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If an encrypted connection can be compromised when a server's private key is stollen, why don't servers simply generate a new private key for each unique session. It seems like it would eliminate a point of vulnerability if it was just generated as needed.

I'm assuming that it has something to do with verifying authority chains, or performance, or something like that, but I was wondering if anyone knows for sure why it's not done that way?

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    They do, it's called forward secrecy. – AndrolGenhald Nov 29 '18 at 22:00
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    And for TLS 1.3 it is the one remaining method for master secret and thus session key derivation. Of course, a server could cheat and not generate new key pairs per connection, but I guess that's easily detected. The keys of the temporary key pairs are called ephemeral keys, and "ephemeral" is the final E in DHE and ECDHE in TLS ciphersuites before TLS 1.3. – Maarten Bodewes Nov 29 '18 at 22:07
  • @AndrolGenhald - Although OP also mentions verifying the authority chain, so maybe they meant no permanent key (server certificate)? – Clockwork-Muse Nov 29 '18 at 22:10
  • @Clockwork-Muse Yeah, but the question also mentions "encrypted connection" and "unique session" which all point to the confidentiality of the connections, rather than server authenticity. And with the old RSA and the (hardly used) DH cipher suites a permanent private key is used. Anyway, the question points to very little knowledge about TLS, I would propose to Nosajimiki to read the TLS RFC very carefully first, and possibly find a few tutorials as otherwise things will be hard to explain. – Maarten Bodewes Nov 29 '18 at 22:18
  • @AndrolGenhald Thanks, that link answered my question. I assumed that the private key in a PFX file was used in the actual encryption, I did not realise it was just used for authentication. – Nosajimiki Nov 29 '18 at 22:36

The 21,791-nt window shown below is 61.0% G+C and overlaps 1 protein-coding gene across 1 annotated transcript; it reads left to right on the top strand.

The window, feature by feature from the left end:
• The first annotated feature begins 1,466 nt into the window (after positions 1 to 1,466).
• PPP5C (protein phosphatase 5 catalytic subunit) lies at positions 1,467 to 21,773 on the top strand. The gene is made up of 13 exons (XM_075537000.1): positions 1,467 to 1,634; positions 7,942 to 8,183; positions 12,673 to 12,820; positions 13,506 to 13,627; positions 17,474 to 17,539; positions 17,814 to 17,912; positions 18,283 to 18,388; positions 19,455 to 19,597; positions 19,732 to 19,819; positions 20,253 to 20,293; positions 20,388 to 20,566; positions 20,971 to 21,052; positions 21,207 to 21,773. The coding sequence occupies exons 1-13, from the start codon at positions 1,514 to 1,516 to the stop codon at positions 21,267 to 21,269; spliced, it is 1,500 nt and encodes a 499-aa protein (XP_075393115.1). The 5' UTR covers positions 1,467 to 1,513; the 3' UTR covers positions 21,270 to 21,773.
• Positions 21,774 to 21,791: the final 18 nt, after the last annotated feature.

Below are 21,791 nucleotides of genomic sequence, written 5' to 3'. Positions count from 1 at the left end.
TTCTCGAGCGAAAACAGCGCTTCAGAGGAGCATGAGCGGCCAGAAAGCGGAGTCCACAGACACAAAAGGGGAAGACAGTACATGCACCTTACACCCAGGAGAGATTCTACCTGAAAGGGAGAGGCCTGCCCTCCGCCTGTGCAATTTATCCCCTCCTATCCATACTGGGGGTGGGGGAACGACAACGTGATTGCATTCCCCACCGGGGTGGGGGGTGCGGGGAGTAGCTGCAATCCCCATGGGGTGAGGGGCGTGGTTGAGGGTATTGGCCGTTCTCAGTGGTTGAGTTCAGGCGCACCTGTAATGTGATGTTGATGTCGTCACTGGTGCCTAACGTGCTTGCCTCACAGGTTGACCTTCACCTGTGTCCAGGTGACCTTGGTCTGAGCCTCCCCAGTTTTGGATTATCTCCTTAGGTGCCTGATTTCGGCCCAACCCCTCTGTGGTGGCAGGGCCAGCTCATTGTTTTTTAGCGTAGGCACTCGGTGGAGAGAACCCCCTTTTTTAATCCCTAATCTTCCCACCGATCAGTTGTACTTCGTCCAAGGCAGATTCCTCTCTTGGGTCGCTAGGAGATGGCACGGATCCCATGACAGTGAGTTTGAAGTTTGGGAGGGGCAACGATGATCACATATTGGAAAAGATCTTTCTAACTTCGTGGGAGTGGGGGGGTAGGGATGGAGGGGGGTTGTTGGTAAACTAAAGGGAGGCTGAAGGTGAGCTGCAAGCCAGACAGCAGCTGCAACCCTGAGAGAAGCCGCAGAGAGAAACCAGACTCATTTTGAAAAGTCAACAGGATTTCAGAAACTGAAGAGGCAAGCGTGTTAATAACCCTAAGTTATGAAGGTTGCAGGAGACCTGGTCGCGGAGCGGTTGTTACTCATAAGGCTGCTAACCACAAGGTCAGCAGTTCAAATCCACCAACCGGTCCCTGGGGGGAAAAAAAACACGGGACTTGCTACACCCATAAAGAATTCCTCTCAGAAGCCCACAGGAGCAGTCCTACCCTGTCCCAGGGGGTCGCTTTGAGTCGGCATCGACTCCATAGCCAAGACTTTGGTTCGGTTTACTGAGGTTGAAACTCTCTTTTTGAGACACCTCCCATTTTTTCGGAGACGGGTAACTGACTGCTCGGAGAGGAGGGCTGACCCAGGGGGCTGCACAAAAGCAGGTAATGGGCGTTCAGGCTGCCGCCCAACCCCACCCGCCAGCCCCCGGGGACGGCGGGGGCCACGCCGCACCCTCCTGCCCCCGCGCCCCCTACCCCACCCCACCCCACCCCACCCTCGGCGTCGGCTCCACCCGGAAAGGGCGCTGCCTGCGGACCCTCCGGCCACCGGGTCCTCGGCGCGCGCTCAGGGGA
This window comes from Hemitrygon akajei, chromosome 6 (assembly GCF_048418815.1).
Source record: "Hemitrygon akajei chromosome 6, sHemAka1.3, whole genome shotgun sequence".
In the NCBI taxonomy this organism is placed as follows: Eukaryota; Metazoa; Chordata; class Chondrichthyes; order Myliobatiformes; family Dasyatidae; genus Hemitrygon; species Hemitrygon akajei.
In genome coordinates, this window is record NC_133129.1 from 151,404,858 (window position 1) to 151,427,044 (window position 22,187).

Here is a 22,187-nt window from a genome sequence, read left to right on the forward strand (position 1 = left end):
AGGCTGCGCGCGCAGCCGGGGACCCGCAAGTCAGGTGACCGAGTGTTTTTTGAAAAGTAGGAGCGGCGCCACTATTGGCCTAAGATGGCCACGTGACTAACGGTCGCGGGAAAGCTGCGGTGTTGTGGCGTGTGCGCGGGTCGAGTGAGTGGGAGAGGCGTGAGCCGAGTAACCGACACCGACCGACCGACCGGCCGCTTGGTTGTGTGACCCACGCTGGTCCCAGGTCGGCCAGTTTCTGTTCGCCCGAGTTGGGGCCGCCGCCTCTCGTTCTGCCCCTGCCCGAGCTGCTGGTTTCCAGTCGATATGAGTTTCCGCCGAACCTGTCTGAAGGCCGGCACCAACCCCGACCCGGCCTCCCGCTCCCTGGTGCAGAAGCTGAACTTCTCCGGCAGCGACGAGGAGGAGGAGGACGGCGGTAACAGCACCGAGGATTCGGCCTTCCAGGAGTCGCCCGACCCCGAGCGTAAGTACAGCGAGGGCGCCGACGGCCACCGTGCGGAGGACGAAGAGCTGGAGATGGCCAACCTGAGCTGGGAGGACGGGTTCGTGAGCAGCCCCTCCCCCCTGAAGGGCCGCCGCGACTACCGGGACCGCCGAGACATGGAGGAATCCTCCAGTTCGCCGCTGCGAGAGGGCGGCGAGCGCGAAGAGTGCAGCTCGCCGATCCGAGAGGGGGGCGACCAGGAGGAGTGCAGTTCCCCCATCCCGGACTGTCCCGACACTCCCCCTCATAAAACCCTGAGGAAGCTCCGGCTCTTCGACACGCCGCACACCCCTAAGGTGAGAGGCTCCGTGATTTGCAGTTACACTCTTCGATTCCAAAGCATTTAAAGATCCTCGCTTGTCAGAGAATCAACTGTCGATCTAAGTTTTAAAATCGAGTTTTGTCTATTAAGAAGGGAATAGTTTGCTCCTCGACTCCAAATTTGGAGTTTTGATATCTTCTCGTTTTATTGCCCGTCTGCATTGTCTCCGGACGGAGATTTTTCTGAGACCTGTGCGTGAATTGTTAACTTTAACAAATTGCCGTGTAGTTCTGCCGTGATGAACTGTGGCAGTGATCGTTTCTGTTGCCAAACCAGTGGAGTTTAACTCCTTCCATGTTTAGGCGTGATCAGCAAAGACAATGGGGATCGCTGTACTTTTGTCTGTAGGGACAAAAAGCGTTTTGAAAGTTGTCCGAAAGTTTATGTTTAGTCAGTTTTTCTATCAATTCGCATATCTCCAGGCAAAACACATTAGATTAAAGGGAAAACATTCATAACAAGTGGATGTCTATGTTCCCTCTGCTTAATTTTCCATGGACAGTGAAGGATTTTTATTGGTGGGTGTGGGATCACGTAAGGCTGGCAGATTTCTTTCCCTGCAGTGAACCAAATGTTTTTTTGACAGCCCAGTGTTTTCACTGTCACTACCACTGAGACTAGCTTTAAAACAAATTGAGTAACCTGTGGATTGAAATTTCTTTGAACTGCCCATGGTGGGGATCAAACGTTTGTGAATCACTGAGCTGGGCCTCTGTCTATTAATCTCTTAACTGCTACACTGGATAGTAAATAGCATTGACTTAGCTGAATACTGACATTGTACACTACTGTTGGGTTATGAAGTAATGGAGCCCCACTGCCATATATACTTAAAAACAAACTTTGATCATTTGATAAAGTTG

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When you connect to a server there are two types of encryption in play.

First, there's a public-private keypair associated with asymmetric encryption that is used to validate your identity. Typically (in the case of visiting HTTPS websites), you create a long lived pair of keys (one public and one private), submit the public key part and identifying information to a trusted certificate authority (CA), prove your identity to the certificate authority's satisfaction (e.g., verify you control the domain the certificate is being issued for), and the certificate authority signs the certificate for you. Now you post your CA-signed certificate publicly on your website. Anyone connecting to the website for the first time, whose browser/OS already trusts the CA that signed your certificate, can verify the identity of the website you are connecting to by issuing challenges to the CA-signed certificate that you can only answer if you control the websites private key. Note the certificate is only used for the authentication of identity (by relying on chain of trust with certificate authority) at the start of a conversation.

To actually transmit data, you don't use asymmetric encryption as asymmetric encryption is slow and only encrypts short messages. Symmetric encryption is much faster and work well to encrypt arbitrarily large messages quickly. For the symmetric encryption part, you use key exchange protocols like DHE to have both servers negotiate a shared symmetric key that will be used to encrypt and decrypt messages, and the key exchange protocol can negotiate a random symmetric key without actually sending the shared symmetric key over the network.

For an example of a key exchange protocol that doesn't send the full key over the network for Alice to send a message to Bob, first they both agree on two numbers generator (g) and modulus (N) and each picks a secret random number a and b (Alice generates a and Bob generates b; note Alice will never learn b and Bob will never learn a). Then Bob send a message to Alice containing Kb = g^b mod N. Alice calculates the shared secret key K = g^(ab) mod N by calculating K = Kb^a mod N. Alice uses the secret key K to symmetrically encrypt her message and sends it to Bob along with Ka = g^a mod N that Bob will need to decrypt. If a network eavesdropper Eve listens in on their messages, they see g, N, g^a mod N, g^b mod N and the encrypted message, but do not have a known feasible way to calculate K without additionally knowing a or b. This key exchange however is still vulnerable to active tampering, where Alice could try sending a message to Bob, but instead Eve pretends to be Bob. This is why in addition to forward secrecy at the start of the conversation you need Alice and Bob to identify each other (which is customarily done using the long lived certificates signed by CAs).

Forward secrecy does your suggestion of not reusing the random symmetric keys at all, but renegotiating them with each exchanged message.

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